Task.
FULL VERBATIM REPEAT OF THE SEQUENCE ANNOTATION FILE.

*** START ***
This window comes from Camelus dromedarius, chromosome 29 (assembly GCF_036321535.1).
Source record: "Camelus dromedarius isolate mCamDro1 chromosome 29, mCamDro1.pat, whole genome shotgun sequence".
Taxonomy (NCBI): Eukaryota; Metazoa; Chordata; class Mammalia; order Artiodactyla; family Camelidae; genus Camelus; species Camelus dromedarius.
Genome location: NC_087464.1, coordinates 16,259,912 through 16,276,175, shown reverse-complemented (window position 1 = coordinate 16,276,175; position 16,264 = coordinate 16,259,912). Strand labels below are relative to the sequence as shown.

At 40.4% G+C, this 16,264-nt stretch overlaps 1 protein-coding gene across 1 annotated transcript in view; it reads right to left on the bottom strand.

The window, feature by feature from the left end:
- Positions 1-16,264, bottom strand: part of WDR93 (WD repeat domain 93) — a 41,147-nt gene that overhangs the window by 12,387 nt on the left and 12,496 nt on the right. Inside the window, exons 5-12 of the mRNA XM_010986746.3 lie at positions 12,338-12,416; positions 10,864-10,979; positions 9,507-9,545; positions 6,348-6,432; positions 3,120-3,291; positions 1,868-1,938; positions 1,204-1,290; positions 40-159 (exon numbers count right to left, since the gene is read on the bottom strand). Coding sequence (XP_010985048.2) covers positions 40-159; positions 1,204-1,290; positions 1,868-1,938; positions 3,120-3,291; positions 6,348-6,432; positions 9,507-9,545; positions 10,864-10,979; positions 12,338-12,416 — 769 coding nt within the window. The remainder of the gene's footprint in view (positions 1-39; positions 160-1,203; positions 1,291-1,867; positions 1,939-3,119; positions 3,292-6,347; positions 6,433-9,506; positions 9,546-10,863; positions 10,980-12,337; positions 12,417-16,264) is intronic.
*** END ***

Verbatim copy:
This window comes from Camelus dromedarius, chromosome 29 (assembly GCF_036321535.1).
Source record: "Camelus dromedarius isolate mCamDro1 chromosome 29, mCamDro1.pat, whole genome shotgun sequence".
Taxonomy (NCBI): Eukaryota; Metazoa; Chordata; class Mammalia; order Artiodactyla; family Camelidae; genus Camelus; species Camelus dromedarius.
Genome location: NC_087464.1, coordinates 16,259,912 through 16,276,175, shown reverse-complemented (window position 1 = coordinate 16,276,175; position 16,264 = coordinate 16,259,912). Strand labels below are relative to the sequence as shown.

At 40.4% G+C, this 16,264-nt stretch overlaps 1 protein-coding gene across 1 annotated transcript in view; it reads right to left on the bottom strand.

The window, feature by feature from the left end:
- Positions 1-16,264, bottom strand: part of WDR93 (WD repeat domain 93) — a 41,147-nt gene that overhangs the window by 12,387 nt on the left and 12,496 nt on the right. Inside the window, exons 5-12 of the mRNA XM_010986746.3 lie at positions 12,338-12,416; positions 10,864-10,979; positions 9,507-9,545; positions 6,348-6,432; positions 3,120-3,291; positions 1,868-1,938; positions 1,204-1,290; positions 40-159 (exon numbers count right to left, since the gene is read on the bottom strand). Coding sequence (XP_010985048.2) covers positions 40-159; positions 1,204-1,290; positions 1,868-1,938; positions 3,120-3,291; positions 6,348-6,432; positions 9,507-9,545; positions 10,864-10,979; positions 12,338-12,416 — 769 coding nt within the window. The remainder of the gene's footprint in view (positions 1-39; positions 160-1,203; positions 1,291-1,867; positions 1,939-3,119; positions 3,292-6,347; positions 6,433-9,506; positions 9,546-10,863; positions 10,980-12,337; positions 12,417-16,264) is intronic.